## Conflict of Interest Statement

The authors declare that the research was conducted in the absence of any commercial or financial relationships that could be construed as a potential conflict of interest.

## Acknowledgments

The research leading to these results has received funding from the European Research Council under the European Union’s Seventh Framework Programme (FP/2007–2013)/ERC Grant Agreement No. 306622 (ERC Starting Grant “Multi-field and Multi-scale Computational Approach to Design and Durability of PhotoVoltaic Modules” – CA2PVM).

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Keywords: discrete systems, molecular dynamics, networks theory, cross-disciplinary analogies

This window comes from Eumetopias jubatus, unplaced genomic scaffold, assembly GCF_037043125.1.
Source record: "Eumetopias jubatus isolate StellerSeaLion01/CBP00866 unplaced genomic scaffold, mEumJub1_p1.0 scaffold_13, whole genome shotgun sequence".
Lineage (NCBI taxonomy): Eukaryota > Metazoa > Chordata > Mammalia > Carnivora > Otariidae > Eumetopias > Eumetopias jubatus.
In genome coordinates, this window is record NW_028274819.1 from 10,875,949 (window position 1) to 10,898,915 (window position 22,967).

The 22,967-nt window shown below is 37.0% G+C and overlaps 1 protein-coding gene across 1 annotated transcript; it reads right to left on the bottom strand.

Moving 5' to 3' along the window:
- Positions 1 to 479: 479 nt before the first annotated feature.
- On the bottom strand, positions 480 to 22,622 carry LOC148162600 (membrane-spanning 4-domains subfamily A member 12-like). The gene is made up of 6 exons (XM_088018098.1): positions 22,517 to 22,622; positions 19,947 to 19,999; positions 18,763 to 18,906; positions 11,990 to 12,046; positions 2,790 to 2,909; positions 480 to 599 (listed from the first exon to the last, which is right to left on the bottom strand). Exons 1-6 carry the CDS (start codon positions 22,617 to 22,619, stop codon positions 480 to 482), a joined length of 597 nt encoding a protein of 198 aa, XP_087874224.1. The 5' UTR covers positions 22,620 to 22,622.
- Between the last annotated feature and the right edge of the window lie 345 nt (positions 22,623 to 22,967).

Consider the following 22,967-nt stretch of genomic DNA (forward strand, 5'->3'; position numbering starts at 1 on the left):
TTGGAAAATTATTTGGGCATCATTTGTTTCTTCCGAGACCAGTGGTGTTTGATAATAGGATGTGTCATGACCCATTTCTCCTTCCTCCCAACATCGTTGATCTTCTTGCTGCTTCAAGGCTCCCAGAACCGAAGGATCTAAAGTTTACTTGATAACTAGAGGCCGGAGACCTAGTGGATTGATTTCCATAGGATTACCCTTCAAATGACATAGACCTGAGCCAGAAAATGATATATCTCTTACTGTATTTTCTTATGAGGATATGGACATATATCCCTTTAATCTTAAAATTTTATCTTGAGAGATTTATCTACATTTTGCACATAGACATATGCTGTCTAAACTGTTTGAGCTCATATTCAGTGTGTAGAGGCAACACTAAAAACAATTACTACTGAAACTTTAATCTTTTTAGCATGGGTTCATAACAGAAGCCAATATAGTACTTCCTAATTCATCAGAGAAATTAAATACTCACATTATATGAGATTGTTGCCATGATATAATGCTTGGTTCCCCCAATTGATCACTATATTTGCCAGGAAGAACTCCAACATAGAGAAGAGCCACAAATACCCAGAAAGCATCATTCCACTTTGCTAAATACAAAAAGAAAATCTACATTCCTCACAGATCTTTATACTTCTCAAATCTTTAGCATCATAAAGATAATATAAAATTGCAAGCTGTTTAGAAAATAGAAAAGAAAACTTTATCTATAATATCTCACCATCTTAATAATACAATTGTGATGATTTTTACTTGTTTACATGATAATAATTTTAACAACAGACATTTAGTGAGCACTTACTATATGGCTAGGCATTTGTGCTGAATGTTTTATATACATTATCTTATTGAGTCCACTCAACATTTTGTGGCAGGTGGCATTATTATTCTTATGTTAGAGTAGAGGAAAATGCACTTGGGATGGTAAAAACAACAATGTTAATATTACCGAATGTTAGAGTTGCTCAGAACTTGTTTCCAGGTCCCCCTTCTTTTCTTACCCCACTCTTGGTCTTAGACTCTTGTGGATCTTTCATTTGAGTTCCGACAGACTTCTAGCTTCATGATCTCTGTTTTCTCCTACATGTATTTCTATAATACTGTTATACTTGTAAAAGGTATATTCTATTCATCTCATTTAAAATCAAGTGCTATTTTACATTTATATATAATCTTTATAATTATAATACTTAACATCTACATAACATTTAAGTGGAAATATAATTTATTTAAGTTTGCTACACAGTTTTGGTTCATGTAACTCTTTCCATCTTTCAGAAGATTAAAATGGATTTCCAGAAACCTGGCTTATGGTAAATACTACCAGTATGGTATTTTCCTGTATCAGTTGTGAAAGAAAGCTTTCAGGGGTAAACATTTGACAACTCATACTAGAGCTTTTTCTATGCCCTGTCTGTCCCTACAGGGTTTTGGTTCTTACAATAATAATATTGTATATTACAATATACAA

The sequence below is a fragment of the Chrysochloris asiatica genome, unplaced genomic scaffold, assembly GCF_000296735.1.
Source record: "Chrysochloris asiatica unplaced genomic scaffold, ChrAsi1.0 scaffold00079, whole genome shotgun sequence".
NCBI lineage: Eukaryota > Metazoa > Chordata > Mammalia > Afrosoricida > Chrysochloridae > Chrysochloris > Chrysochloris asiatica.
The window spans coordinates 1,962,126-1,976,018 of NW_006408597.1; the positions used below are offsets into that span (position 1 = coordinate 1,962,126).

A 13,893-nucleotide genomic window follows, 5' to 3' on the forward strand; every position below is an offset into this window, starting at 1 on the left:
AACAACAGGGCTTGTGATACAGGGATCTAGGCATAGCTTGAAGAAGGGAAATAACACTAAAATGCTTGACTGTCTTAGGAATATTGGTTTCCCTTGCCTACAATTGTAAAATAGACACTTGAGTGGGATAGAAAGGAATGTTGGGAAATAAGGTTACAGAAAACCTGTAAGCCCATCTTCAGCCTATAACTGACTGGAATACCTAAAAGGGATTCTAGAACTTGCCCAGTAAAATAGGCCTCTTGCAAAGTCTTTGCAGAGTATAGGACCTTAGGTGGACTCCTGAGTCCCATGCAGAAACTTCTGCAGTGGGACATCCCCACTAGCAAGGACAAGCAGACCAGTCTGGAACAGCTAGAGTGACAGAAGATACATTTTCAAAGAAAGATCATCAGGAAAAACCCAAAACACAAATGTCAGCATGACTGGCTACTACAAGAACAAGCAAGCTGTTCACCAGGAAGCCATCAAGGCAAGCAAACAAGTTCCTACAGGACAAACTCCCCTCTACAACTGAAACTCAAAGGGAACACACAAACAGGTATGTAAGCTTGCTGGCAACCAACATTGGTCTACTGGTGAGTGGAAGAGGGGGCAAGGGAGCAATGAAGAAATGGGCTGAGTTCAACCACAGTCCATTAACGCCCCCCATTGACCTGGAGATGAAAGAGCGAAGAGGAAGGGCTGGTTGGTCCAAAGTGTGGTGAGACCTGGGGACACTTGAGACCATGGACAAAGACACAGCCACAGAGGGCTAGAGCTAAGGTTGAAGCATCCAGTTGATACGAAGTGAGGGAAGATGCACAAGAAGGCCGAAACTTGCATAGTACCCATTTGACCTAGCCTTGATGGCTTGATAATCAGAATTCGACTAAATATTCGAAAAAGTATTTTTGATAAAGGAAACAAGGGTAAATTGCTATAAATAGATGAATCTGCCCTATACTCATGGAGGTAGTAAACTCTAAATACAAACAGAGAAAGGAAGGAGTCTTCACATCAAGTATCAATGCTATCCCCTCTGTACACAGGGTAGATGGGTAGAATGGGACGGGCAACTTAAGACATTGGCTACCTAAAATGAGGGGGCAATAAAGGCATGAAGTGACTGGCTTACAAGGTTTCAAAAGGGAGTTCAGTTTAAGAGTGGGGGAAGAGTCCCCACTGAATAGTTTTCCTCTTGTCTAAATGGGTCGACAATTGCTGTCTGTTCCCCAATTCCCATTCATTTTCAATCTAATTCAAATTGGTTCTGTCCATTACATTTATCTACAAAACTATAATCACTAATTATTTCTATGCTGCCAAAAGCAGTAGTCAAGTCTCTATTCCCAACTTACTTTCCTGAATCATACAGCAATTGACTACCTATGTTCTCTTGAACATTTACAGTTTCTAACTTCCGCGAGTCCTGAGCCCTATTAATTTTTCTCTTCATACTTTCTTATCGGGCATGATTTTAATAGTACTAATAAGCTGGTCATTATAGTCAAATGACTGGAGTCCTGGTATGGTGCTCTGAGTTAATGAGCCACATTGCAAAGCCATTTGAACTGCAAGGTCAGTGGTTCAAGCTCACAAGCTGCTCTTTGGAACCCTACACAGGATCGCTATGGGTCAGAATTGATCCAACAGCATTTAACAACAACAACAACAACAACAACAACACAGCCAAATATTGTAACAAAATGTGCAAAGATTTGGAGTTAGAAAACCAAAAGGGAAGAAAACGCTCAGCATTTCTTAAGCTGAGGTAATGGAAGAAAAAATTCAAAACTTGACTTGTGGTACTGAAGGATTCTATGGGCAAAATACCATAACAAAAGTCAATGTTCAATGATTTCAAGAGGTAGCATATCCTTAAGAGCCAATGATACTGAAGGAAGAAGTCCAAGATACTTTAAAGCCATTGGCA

Citation: Infuso A and Paggi M (2015) Computational modeling of discrete mechanical systems and complex networks: where we are and where we are going. *Front. Mater.* **2**:18. doi:10.3389/fmats.2015.00018

Received: 22 December 2014; Accepted: 21 February 2015;

Published online: 09 March 2015.

Edited by:

Maurizio Dapor, Bruno Kessler Foundation, ItalyReviewed by:

Stefano Mariani, Politecnico di Milano, ItalyCopyright: © 2015 Infuso and Paggi. This is an open-access article distributed under the terms of the Creative Commons Attribution License (CC BY). The use, distribution or reproduction in other forums is permitted, provided the original author(s) or licensor are credited and that the original publication in this journal is cited, in accordance with accepted academic practice. No use, distribution or reproduction is permitted which does not comply with these terms.

*Correspondence: andrea.infuso@polito.it